Union Pacific's delays grow again Crew shortages foil efforts to sort out logjam


December 31, 1997|By BLOOMBERG NEWS

OMAHA, Neb. -- Union Pacific Corp.'s railroad delays lengthened for a second straight week as crew shortages thwarted efforts to resolve a six-month freight logjam.

The added delays come as the National Transportation Safety Board said it will hold hearings in Texas early next year into a string of accidents on Union Pacific during the summer and fall that caused seven deaths.

The railroad's latest report to federal regulators showed that train speeds slowed last week, leading to longer trip times. That caused the number of blocked track turnoffs, or sidings, and main-line crossings to more than double, further hurting efforts to clear delayed cars.

Delays on the largest U.S. railroad are the worst in more than 25 years, costing retailers, manufacturers, mines and agricultural shippers more than $100 million a month, according to testimony before the transportation board.

Union Pacific said "a much higher than anticipated number of train and engine crews remained off duty" after the railroad's one-day Christmas shutdown. The railroad also anticipates more crew shortages this week because of the New Year's holiday.

Railroad crews can refuse job assignments. While they are usually replaced by workers with less seniority, the massive overtime pay that the logjam has generated has made it easier for more workers to reject assignments around the holidays. Union Pacific said it planned to hire 950 train crew members this year. As of early December, it had hired and trained 445 crew members and was training another 200. The railroad said it plans to hire another 500 crew members during 1998.

A key measure of the railroad's progress, the total number of cars on its 36,000-mile system, grew again last week, by about 2,500 cars to 339,335, the most since the first week of November.

Union Pacific officials have said the maximum number of cars the system can efficiently hold is 310,000; at the logjam's worst there were more than 356,000 cars in the system.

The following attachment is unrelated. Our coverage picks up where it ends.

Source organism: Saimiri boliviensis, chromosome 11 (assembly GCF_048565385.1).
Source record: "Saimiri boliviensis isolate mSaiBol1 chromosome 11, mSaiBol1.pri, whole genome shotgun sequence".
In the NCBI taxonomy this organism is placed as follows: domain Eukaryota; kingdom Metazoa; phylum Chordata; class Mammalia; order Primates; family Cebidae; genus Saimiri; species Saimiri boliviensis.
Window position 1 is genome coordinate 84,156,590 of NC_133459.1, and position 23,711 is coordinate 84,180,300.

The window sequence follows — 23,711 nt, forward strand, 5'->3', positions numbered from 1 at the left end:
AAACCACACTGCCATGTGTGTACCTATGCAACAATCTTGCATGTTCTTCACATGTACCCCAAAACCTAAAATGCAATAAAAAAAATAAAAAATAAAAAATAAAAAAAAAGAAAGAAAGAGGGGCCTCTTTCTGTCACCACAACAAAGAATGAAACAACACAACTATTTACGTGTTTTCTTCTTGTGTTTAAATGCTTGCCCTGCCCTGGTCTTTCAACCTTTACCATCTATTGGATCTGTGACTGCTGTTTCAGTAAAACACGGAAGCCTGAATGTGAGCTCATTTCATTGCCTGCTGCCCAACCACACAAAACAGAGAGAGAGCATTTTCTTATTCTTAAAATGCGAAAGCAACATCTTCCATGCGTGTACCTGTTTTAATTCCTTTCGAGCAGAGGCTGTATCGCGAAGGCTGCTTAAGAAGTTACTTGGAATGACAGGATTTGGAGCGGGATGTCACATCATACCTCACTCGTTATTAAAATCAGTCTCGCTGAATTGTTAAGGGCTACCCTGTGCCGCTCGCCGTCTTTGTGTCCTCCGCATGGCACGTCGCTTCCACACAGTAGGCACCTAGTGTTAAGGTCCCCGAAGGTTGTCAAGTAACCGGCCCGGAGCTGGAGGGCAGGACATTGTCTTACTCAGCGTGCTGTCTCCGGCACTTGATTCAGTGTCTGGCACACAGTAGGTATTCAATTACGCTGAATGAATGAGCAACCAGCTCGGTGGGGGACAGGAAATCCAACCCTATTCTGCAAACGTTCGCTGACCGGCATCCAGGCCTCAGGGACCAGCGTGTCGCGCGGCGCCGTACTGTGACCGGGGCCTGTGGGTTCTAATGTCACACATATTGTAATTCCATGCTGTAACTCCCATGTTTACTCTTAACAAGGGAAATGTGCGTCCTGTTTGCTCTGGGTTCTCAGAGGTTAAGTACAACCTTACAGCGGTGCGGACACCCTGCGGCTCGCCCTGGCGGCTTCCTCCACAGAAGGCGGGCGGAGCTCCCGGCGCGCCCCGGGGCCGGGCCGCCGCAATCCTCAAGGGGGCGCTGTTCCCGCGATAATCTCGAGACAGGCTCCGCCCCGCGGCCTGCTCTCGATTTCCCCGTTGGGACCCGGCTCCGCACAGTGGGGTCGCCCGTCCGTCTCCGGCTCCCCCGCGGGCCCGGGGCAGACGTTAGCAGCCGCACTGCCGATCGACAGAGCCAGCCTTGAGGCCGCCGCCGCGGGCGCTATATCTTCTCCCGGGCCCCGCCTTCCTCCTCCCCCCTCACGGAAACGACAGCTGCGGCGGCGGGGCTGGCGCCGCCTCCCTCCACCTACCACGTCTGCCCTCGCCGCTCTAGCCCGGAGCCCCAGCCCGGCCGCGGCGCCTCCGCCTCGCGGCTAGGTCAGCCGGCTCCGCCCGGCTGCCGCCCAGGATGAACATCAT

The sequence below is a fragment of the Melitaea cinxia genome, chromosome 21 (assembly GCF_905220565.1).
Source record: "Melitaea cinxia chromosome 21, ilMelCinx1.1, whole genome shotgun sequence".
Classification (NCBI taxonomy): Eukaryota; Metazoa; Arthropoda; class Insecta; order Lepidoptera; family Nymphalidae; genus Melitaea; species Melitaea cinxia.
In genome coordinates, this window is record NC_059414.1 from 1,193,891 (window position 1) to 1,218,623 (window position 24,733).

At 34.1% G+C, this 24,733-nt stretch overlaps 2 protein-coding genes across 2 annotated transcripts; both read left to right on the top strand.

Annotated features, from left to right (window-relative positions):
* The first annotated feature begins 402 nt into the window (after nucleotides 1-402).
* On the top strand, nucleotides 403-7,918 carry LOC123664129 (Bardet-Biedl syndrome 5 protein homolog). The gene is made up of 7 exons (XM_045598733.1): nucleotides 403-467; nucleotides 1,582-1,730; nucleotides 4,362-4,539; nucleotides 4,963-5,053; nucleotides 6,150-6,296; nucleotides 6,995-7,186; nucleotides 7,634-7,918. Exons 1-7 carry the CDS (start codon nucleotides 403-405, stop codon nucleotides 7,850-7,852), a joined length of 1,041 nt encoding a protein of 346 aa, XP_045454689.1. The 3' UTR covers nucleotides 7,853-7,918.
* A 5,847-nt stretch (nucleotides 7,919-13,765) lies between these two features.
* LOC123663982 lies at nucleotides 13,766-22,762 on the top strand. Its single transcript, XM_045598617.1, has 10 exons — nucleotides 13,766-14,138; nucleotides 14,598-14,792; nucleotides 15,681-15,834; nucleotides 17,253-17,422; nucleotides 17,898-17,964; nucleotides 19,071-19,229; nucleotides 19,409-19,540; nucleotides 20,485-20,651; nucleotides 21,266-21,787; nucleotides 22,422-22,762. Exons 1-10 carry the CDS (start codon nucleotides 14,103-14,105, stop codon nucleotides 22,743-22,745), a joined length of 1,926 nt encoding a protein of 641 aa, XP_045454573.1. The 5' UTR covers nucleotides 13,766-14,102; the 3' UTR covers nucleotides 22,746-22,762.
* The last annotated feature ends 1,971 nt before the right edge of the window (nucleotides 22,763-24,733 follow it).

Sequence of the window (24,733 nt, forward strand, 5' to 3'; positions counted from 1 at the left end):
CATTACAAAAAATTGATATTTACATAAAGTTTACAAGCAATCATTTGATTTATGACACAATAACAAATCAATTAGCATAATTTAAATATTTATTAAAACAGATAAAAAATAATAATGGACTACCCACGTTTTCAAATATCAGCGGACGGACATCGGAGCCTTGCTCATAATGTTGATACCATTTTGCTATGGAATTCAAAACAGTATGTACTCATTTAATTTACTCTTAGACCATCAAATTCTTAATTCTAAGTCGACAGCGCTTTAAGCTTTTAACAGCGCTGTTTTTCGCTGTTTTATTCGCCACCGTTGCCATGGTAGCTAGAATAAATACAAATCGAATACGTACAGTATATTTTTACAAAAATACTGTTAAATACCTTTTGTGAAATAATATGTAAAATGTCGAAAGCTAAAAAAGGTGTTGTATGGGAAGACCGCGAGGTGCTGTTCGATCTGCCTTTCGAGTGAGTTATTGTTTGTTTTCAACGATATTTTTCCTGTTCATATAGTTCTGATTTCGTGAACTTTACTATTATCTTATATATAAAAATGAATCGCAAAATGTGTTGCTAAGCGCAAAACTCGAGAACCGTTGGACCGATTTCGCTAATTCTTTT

The growing car inventory leads to more blocked sidings, which in turn impede train movements and lead to additional delays, which result in more cars in the system.

While the railroad counted on a usual year-end lull in freight shipments to help clear the excess cars out of its system, the delays caused by the jam coupled with the booming domestic economy to push regular shipments into the usual slow period.

Average train speed declined to 13.9 miles per hour, from 14.1 mph the week before; in December 1996 average train speed was 17.7 mph. Blocked sidings grew to 197 from 96 the week before, while blocked mains jumped to 18 from seven.

The NTSB hearings will probably be held in Houston in late February or early March, a board spokesman said.

Houston has been at the center of the traffic logjam, and several of the accidents occurred around that city.

A string of accidents in the summer that led to the seven deaths caused an intensive two-week safety inquiry by the Federal Railroad Administration. In September, the board said it found "widespread safety deficiencies" that led to "a fundamental breakdown" in safety procedures on the Union Pacific.

Two crashes in October led to another safety investigation, the day after Union Pacific signed an agreement with its train operating unions that was designed to reduce worker fatigue.

Pub Date: 12/31/97

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